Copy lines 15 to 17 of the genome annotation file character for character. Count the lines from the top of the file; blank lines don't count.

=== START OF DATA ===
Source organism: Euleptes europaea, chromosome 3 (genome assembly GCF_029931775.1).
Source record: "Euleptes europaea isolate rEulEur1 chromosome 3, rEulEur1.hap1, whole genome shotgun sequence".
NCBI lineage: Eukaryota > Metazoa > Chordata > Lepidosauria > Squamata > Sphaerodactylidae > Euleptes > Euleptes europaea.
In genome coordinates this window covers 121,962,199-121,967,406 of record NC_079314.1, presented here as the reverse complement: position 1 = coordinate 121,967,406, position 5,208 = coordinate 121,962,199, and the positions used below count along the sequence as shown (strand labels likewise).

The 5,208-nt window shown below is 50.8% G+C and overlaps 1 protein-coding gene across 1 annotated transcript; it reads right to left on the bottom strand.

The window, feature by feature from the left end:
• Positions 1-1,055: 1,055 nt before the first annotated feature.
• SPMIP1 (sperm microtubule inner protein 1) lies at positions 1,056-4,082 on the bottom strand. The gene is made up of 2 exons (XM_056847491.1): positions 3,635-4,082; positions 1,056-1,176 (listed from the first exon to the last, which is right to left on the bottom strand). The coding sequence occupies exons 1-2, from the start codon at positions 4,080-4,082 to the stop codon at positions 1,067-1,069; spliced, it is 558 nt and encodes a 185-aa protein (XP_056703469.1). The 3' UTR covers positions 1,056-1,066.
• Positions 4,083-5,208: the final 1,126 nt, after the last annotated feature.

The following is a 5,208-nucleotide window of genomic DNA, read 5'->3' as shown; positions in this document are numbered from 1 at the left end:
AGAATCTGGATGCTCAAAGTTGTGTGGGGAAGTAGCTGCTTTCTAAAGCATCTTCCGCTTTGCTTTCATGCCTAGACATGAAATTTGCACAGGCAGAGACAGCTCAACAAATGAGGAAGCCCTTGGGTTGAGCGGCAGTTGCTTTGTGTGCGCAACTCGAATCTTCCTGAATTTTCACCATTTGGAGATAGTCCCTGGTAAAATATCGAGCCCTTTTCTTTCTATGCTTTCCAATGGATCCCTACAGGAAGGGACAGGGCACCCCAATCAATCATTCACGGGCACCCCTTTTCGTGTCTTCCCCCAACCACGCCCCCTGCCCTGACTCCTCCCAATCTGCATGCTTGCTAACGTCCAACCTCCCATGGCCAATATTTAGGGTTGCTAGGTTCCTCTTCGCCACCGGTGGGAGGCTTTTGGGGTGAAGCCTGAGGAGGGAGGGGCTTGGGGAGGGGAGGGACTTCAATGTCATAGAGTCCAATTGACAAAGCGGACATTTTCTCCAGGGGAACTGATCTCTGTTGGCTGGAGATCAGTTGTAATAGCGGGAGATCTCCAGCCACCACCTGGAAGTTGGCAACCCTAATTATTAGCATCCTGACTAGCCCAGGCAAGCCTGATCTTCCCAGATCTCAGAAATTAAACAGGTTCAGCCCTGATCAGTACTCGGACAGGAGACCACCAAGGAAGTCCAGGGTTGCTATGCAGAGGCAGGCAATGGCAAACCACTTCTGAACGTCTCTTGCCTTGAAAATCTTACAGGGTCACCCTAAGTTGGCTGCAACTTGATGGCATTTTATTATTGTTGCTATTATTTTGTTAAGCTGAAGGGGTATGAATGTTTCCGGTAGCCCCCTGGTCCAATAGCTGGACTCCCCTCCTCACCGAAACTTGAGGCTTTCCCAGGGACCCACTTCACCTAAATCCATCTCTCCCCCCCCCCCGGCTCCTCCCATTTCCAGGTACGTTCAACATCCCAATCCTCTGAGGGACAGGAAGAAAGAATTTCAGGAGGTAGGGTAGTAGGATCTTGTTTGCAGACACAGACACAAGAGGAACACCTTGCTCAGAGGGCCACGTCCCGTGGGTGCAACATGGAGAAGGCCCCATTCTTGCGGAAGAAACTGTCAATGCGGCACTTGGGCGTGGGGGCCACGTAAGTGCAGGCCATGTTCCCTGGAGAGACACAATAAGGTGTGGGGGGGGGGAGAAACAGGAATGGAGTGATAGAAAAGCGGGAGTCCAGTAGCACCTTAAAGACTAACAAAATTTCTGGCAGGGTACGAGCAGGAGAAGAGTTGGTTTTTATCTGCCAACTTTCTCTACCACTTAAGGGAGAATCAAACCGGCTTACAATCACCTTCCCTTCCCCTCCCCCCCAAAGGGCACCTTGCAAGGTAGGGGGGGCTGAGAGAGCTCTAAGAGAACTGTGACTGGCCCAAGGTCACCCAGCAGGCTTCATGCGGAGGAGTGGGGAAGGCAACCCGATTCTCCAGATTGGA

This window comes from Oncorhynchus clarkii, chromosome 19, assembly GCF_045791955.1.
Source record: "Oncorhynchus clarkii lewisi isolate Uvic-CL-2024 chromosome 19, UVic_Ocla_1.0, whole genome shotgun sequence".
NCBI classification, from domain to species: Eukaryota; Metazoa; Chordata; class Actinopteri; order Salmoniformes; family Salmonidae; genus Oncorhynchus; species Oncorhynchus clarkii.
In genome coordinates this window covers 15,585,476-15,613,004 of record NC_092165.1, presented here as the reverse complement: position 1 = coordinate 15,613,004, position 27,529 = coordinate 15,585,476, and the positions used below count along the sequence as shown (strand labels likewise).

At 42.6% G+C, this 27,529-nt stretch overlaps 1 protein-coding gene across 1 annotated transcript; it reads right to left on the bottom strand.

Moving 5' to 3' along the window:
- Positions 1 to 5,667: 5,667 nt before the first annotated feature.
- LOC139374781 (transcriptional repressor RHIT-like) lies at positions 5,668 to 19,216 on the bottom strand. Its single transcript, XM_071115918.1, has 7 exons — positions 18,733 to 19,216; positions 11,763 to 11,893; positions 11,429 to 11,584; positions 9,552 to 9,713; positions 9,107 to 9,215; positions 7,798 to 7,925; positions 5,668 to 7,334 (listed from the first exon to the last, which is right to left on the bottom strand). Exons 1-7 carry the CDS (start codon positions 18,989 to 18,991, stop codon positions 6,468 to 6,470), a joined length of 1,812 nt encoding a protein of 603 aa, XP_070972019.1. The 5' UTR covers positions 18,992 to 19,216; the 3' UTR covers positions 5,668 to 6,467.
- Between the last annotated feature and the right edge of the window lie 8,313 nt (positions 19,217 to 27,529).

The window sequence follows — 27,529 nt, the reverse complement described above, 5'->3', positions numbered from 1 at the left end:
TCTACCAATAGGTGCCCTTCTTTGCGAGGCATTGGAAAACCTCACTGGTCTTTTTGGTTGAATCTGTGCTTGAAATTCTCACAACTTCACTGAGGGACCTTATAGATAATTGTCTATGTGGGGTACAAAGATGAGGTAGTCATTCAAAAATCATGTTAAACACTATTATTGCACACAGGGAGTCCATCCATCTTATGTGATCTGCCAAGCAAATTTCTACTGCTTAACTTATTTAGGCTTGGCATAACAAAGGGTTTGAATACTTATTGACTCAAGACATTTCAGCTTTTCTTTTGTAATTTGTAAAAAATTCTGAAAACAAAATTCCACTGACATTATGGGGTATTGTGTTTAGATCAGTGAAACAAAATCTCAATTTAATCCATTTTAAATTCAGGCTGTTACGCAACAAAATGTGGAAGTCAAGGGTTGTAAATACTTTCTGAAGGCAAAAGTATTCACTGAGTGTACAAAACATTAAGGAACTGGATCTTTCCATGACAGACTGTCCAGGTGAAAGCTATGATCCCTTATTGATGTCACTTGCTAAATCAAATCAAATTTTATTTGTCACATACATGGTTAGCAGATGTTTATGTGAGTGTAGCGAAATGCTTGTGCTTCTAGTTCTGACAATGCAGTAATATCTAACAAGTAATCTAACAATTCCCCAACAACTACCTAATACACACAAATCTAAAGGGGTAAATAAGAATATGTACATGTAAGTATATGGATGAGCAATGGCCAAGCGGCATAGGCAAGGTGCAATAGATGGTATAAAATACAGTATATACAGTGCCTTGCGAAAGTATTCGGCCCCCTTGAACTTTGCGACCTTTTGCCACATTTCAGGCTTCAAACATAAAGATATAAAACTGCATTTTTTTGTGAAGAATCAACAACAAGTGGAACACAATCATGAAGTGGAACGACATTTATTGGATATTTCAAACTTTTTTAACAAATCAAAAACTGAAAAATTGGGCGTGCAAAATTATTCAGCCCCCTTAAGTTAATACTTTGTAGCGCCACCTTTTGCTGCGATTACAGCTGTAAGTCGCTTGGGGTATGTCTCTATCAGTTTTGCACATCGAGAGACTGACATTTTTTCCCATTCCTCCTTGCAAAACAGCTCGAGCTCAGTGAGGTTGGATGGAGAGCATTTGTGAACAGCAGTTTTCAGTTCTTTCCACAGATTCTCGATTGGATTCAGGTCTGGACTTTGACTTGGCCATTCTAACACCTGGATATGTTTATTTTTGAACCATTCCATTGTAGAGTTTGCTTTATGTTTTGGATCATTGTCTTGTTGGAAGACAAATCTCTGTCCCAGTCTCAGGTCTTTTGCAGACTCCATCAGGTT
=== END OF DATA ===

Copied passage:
In genome coordinates this window covers 15,585,476-15,613,004 of record NC_092165.1, presented here as the reverse complement: position 1 = coordinate 15,613,004, position 27,529 = coordinate 15,585,476, and the positions used below count along the sequence as shown (strand labels likewise).

At 42.6% G+C, this 27,529-nt stretch overlaps 1 protein-coding gene across 1 annotated transcript; it reads right to left on the bottom strand.

Moving 5' to 3' along the window: